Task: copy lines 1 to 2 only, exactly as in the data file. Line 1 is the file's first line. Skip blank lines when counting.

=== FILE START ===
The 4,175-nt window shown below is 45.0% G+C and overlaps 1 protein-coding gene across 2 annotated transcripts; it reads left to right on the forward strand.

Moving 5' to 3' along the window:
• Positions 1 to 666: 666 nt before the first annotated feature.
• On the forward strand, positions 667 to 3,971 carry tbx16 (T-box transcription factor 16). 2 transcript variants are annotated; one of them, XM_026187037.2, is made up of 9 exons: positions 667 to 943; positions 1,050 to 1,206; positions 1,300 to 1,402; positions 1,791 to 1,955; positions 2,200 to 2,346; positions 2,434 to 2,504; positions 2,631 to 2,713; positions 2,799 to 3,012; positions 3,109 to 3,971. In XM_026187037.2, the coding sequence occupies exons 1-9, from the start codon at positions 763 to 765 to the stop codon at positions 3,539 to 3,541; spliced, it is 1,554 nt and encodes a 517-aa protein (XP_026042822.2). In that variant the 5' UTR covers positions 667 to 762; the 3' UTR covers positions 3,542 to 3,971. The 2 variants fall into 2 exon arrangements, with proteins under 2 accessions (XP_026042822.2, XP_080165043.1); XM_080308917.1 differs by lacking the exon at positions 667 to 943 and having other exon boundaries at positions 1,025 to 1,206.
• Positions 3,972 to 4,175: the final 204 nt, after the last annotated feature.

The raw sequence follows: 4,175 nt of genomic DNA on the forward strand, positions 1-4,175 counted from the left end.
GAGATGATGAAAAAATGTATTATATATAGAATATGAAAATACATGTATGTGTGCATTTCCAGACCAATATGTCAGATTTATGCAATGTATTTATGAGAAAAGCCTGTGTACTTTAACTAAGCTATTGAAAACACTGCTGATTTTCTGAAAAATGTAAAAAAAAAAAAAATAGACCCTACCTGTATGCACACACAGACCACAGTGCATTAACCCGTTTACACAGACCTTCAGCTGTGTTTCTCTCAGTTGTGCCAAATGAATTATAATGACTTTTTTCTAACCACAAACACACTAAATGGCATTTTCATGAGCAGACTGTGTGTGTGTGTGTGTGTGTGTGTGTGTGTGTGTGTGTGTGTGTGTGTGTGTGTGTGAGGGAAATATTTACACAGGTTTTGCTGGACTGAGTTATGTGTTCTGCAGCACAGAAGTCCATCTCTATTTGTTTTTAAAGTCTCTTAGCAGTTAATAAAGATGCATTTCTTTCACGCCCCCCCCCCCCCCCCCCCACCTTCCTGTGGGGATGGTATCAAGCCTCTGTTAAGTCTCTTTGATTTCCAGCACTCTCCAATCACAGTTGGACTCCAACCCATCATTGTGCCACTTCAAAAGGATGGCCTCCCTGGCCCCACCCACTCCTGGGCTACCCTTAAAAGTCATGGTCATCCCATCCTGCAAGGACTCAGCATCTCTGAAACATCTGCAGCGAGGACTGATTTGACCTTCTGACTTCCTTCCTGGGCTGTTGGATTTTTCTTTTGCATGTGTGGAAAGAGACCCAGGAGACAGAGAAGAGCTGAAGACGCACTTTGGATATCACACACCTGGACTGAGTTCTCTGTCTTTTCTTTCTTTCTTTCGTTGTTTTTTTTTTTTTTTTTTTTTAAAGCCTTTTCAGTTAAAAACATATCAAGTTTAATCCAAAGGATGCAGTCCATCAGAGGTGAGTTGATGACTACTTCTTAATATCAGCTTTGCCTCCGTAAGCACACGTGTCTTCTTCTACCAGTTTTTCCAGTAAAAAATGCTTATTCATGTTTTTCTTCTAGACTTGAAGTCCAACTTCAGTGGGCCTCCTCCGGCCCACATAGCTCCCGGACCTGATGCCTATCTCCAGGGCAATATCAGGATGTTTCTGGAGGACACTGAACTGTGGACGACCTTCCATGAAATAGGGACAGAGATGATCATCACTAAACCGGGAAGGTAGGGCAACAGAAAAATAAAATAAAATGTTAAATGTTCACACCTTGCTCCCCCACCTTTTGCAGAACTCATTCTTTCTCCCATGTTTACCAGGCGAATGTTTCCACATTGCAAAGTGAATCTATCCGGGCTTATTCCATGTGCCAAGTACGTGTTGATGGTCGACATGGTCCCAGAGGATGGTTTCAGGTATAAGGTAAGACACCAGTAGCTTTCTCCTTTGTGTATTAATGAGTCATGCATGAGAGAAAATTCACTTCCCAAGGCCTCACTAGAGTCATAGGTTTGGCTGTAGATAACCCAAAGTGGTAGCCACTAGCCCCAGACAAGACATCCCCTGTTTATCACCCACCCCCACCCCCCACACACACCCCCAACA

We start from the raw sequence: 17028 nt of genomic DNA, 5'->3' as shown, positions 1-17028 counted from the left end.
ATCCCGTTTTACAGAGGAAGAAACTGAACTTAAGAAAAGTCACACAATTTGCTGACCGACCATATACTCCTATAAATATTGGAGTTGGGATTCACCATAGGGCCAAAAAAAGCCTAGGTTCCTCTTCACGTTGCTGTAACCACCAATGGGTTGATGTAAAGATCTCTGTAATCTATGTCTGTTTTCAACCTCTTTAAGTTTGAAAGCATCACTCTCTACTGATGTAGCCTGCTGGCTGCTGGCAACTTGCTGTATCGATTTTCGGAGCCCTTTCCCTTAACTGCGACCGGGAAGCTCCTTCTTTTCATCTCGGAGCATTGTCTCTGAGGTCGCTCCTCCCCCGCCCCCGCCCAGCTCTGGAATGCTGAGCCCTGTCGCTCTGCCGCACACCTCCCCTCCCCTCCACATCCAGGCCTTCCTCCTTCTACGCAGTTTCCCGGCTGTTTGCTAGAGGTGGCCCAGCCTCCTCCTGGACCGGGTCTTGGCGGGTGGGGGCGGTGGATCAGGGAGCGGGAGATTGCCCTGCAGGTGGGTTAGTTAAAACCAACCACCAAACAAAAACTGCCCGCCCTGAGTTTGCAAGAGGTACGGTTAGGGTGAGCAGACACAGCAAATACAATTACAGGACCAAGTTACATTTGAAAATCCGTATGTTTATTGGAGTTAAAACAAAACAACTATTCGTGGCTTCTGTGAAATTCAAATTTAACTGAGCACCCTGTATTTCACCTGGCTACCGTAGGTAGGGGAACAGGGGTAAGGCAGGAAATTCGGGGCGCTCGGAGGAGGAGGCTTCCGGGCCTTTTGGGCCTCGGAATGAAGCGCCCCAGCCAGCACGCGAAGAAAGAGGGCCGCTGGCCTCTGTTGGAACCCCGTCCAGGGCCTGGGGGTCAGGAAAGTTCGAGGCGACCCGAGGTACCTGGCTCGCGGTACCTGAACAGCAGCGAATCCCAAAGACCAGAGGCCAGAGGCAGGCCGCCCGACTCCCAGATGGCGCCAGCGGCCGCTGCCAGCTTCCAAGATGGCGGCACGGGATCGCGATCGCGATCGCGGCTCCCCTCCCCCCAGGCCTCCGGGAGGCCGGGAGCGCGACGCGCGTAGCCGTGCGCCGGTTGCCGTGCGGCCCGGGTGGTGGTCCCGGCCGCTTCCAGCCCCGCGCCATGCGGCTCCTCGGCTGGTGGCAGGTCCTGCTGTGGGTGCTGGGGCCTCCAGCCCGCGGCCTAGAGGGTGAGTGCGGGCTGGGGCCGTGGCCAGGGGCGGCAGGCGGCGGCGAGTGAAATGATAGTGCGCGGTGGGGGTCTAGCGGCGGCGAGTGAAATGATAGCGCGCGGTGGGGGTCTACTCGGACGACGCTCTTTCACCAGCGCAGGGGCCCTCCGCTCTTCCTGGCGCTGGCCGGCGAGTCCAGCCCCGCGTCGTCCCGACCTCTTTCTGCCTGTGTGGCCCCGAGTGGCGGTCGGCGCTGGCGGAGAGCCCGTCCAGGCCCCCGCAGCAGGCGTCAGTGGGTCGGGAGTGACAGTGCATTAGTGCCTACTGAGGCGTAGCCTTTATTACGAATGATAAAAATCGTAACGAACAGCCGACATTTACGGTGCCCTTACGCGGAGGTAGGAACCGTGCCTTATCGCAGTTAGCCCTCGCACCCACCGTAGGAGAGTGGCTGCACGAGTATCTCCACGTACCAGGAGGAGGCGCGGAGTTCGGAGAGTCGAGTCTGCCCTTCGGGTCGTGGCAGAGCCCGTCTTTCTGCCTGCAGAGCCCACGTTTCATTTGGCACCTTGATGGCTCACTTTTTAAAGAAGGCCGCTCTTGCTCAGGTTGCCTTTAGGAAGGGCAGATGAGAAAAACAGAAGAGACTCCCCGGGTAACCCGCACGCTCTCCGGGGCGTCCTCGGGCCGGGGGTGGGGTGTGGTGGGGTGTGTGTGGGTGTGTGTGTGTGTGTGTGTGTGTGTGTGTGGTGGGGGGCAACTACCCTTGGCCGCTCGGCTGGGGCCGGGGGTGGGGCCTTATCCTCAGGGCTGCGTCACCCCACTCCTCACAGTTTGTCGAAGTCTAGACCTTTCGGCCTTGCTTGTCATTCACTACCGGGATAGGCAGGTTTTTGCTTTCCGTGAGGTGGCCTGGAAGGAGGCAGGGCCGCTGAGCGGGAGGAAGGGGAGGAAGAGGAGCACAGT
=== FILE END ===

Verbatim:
The 4,175-nt window shown below is 45.0% G+C and overlaps 1 protein-coding gene across 2 annotated transcripts; it reads left to right on the forward strand.

Moving 5' to 3' along the window: